I know that wasn't the message you were conveying, but I'm going to go with it.

Jesse Mendes said...

Thank you, Liz, for this kind feedback.

Hospice care for animals is hard to come by -- mostly because it is a new field. Luckily, there are two organizations in the States I can highly recommend. One is called -- Gail Pope, the founder, and her husband take in elderly, chronically-ill or disabled animals and care for them in their later years, through their natural death. They are a shining light (a cat of their's recently died at the age of 36, if you can believe it). They offer consultations to people looking for hospice care.

The other organization I can recommend is called Spirits In Transition, a volunteer team of two women (a holistic vet and her assistant) who offer free support to people and their animal friends. You definitely want to look them up at


amy said...

how absolutely perfect. i have witnessed the same thing, and felt the same thing, and you said it with such beauty and perfection.
thank you.
thank you!
you are such a brilliant writer & amazing woman.

Jesse Mendes said...

Amy you know I love you. You inspire me so much, I hope people will look up your blog as well:


Jo said...

Just catching up and yes, I felt the same thing when my beautiful girl cat died, at 13, in 2003. I too sat and held her for hours, crying and singing to her. Then we sat in the sun together in the bright corner where her body still lies. It took hours for me to be ready to put her in the earth even though by then she was far from (yet close to)her physical body.
Casey is 18 now and I cannot even begin to think of losing him even though I know he'll move onto to something else and it's as much a part of life as anything. I am heartened to see a cat can live to be 36. I have new ambition for him!

Lise said...

Oh Jesse, your kitty died 3 days b4 my old Doobie Cat who was 20. Had to have him put down as he had had enough of life and wasn't well. I was prepared as much as I could be and whilst it devastated me when they gave him the needle it was so quick and painless. I have dreams about him now weekly. He's like my totem and like your little darling and I loved the way you talked about stroking her when she was gone and it was not her anymore. We celebrated Doobie's life with champagne and we kept his little body close for a few hours talking about him and then sending him off by burying him under a beautiful gardenia bush. I feel him around a lot. Thank you so much for sharing this....hugs xxx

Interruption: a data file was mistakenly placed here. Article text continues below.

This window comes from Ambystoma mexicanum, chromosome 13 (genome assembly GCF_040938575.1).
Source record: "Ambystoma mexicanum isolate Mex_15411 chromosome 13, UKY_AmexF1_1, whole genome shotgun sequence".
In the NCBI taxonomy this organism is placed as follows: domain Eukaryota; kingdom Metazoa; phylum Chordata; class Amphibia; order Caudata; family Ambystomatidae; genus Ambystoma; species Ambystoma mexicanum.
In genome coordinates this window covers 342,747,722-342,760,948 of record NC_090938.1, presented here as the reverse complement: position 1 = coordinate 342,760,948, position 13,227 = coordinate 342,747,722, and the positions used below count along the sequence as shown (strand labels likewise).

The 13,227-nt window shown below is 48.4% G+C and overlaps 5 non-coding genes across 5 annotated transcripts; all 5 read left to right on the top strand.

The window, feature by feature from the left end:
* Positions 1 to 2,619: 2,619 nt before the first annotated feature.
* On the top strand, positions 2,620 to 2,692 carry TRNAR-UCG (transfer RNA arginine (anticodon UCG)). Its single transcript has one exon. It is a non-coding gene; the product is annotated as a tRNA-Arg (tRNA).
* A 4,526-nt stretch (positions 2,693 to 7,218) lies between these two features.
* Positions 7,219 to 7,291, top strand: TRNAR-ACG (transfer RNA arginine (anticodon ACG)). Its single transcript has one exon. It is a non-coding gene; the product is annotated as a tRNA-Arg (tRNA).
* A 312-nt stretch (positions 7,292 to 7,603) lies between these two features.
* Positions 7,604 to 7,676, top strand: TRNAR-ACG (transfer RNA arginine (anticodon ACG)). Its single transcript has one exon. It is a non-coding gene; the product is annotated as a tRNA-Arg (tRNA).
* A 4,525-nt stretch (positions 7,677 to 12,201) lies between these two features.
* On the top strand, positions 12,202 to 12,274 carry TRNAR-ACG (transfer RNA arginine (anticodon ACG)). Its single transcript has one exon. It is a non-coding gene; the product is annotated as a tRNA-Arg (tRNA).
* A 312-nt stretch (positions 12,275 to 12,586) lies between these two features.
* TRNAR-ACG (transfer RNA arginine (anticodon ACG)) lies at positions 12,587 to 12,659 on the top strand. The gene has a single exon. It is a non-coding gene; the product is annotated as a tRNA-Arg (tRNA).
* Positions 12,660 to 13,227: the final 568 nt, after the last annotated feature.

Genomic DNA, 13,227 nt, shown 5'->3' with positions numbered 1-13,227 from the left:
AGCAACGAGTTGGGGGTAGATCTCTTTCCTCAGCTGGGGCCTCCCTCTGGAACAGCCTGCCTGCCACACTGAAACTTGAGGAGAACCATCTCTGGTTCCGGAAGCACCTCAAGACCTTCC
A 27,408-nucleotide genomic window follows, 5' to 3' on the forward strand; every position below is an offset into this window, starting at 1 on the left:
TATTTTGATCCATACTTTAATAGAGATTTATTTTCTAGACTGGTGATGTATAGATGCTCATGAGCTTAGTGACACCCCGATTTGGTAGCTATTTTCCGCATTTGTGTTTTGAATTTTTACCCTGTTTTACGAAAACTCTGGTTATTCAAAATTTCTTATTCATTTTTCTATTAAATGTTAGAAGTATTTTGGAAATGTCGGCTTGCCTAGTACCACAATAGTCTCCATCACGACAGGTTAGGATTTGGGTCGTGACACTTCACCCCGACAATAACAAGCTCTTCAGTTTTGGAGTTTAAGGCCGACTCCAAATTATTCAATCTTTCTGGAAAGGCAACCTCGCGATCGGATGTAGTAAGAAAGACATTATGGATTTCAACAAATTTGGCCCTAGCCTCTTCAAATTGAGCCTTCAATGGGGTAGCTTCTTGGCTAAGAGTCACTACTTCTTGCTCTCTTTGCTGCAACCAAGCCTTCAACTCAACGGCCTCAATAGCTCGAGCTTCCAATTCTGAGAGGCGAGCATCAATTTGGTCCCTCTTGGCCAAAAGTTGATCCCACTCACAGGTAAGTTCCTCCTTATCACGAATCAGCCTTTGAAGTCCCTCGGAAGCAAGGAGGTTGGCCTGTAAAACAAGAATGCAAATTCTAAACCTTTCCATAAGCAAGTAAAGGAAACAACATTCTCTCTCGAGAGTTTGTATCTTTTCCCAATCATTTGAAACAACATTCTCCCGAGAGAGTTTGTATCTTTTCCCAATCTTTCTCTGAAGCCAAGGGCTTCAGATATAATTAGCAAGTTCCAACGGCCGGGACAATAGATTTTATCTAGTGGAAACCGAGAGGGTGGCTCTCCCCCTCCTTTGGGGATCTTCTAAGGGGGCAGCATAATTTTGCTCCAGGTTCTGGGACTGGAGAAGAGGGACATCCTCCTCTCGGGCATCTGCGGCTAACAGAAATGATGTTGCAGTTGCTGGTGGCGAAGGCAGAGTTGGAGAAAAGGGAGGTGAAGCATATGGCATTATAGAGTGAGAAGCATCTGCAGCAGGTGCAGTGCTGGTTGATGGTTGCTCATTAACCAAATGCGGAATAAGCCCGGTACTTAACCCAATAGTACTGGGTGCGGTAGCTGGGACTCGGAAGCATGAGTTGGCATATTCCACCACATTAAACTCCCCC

Jesse Mendes said...

Dear Jo and Lise,

Your stories touch me deeply. Thank you for sharing them, my heart goes out to you for your losses. But what I love about letters like these is that they remind me that good people exist in this world, people who adore (and care for, and respect) animals the way that they deserve.

My love to you and your Doobie Cat, Lise. What a cool name!

And Jo, *don't hesitate* to contact me if you need any kind of support around your beloved Casey. I can offer moral support, or tips, or just be there if you need a friend when the end of his days come (be it next month, or 5 years, or whatever). Send me a DM on Twitter (I am @SeptemberMay) and I will forward my contact info.